There is a betting round. The first player bets again, the next player calls. The next player raises. The next player, who had the two-card draw, folds. Once again, you have a lot of information before you have to make a decision.

You figure that the first player bet his two pair again, probably having not made his full house (because of the very long odds he was bucking), but not wanting his drawing opponents to get a free card. You figure the next player didn’t make a great high hand but wants to draw one card again to see if he can hit a winner. The raising player you figure for trips or better. You have a decent but not great low. But you’re also thinking you’re probably the only player going low, giving you a likely lock on half of the eventual pot. So you raise again. The first player calls, the next player folds, and the final player caps the betting. You and the third player call along.

For the replacement round, the first player immediately pushes a card forward for replacement and the other player also replaces a card. You have a decision to make. You can toss your {4-Spades} and go for a flush and a 9-low, or stand pat with your 9-7-low. Thinking through the action you figure, once again, that the first player must not have a low — if he did, he would be unlikely to try and replace a card, and would have stood pat with his low. You know the second player must be going high since he made a three-card draw. And you also know he raised, so you figure he must have at least high trips. So you decide not to draw to a flush (which may be a losing high hand even if it hits), but play your mediocre low.

After the replacement round there is another betting round. Your first opponent bets. The second opponent calls. You, with what you judge to be the only low (even if mediocre), raise. Your first opponent reraises, the second opponent calls, and you cap it, with both players calling. You now declare. Your opponents declare high and you declare low. Your first opponent has tens full. Your second opponent has three kings. You win half of an enormous pot, mostly due to the fact that you had the advantage of seeing how everyone acted before you had to act.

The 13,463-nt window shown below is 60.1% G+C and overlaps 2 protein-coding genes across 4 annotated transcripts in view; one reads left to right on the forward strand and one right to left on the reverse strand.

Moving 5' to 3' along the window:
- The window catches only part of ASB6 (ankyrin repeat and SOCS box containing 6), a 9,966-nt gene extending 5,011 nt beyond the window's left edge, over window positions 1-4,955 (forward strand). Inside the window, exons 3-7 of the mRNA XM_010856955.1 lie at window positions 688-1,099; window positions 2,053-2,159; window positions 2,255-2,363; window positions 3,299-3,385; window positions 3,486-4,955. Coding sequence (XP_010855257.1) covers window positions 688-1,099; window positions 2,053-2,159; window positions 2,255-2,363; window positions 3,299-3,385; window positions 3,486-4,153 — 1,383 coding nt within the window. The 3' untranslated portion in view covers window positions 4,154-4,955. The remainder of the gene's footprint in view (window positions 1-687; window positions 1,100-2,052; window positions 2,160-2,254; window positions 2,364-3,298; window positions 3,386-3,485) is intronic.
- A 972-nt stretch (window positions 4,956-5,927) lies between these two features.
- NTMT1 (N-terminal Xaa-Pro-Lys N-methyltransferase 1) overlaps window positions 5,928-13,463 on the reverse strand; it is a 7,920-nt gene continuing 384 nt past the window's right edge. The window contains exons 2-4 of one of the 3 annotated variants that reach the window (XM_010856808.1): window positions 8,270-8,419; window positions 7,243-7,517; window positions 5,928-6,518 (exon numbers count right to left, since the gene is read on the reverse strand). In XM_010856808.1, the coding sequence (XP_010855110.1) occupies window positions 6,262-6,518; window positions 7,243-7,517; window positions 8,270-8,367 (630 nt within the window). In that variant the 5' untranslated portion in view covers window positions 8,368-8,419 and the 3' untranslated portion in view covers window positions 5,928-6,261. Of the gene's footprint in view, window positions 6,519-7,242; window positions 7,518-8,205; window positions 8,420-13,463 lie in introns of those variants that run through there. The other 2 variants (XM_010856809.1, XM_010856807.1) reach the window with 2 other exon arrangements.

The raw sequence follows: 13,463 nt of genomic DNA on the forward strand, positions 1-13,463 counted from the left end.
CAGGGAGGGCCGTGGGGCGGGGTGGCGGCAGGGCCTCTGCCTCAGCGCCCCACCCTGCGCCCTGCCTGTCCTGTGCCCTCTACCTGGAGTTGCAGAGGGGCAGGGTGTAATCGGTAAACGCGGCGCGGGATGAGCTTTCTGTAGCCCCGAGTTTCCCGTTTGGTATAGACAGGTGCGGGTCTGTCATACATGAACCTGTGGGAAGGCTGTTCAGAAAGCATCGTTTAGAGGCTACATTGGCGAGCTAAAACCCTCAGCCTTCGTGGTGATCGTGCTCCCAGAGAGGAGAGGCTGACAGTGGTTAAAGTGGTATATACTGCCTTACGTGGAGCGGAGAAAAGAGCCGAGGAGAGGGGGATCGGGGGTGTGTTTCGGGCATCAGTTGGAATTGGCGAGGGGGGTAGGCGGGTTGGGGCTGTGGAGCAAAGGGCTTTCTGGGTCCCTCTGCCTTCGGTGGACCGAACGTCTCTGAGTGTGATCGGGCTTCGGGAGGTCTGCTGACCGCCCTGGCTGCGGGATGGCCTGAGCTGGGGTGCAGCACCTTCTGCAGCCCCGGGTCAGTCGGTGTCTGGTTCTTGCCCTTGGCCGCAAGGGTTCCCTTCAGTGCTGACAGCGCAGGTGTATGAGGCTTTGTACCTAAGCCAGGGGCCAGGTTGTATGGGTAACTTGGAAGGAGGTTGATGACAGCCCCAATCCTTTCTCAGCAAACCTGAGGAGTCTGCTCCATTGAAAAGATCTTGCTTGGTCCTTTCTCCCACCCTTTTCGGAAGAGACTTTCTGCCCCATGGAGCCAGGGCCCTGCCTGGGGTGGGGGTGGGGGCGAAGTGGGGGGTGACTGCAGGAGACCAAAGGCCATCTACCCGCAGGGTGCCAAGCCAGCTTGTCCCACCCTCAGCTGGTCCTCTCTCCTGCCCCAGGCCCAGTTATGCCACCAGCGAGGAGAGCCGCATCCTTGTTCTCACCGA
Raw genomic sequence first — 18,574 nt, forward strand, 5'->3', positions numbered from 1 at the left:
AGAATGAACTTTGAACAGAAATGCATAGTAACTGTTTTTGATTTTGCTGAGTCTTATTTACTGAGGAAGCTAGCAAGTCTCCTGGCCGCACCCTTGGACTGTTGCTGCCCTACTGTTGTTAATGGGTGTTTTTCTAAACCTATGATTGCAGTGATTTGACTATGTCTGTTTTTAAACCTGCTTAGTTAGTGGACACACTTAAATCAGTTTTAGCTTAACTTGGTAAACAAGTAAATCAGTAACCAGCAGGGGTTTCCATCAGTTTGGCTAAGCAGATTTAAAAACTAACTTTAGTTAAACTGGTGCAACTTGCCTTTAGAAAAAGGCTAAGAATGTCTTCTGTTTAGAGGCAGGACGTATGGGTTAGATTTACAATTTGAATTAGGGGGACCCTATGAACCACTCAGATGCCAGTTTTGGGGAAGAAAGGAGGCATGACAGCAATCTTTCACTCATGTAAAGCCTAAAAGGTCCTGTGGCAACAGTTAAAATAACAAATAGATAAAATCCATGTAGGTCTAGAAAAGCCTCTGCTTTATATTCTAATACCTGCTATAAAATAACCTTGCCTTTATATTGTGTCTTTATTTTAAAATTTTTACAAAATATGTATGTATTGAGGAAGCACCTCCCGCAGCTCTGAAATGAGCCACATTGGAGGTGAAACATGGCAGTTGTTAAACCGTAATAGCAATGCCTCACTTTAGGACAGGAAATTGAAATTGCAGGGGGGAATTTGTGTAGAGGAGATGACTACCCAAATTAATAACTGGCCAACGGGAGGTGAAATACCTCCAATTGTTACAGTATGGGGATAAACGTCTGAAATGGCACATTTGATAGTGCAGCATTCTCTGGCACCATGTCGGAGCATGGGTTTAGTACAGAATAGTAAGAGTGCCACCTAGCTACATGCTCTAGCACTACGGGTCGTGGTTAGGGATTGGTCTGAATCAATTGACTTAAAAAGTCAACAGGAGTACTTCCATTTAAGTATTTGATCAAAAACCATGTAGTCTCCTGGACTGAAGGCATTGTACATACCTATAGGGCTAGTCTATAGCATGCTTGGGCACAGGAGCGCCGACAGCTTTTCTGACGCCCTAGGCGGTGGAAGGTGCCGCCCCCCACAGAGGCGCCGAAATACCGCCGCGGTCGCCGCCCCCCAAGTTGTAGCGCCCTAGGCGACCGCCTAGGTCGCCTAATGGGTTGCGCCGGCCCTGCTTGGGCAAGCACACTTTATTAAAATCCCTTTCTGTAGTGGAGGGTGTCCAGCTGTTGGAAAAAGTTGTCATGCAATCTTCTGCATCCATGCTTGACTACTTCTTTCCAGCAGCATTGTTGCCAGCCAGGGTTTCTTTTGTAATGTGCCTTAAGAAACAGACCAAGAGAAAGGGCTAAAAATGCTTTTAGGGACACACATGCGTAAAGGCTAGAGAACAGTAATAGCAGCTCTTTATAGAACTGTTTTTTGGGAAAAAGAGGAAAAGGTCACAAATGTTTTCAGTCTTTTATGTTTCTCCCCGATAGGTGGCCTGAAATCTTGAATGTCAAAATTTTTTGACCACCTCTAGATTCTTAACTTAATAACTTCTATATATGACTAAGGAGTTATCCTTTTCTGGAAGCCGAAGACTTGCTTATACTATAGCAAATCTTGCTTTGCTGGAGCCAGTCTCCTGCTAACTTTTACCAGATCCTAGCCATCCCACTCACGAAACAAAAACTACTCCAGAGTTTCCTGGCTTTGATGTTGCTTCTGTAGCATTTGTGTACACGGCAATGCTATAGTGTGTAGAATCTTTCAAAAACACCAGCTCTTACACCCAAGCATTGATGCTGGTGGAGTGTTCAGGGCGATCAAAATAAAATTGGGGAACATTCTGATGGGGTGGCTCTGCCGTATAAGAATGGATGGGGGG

If you are hosting the game, you can neutralize the dealer advantage easily enough (though if it gives you an edge you may not want to). Some home poker games have the initial betting action progress clockwise during the play of the hand, so the bet after the flop starts two to the left of the dealer, and the bet after the turn starts three to the left of the dealer, and so on. Nearly all declare games, as in the example game above, have a simultaneous declare. (Imagine how a sequential declare, beginning to the dealer’s left, would vastly increase the dealer advantage.)

But these are all partial methods that fail to fully neutralize the dealer advantage. The only sure-fire method is to have each player call a round of a game, such as is done in the “Dealer’s Choice” events at the World Series of Poker. Doing that ensures every player deals the same game, giving the dealer advantage to every player in turn before the next game is called.

Photo: “Dealer,” Adam Cutler. Creative Commons Attribution-NoDerivs 2.0 Generic.

Ashley Adams has been playing poker for 50 years and writing about it since 2000. He is the author of hundreds of articles and two books, Winning 7-Card Stud (Kensington 2003) and Winning No-Limit Hold’em (Lighthouse 2012). He is also the host of poker radio show House of Cards. See www.houseofcardsradio.com for broadcast times, stations, and podcasts.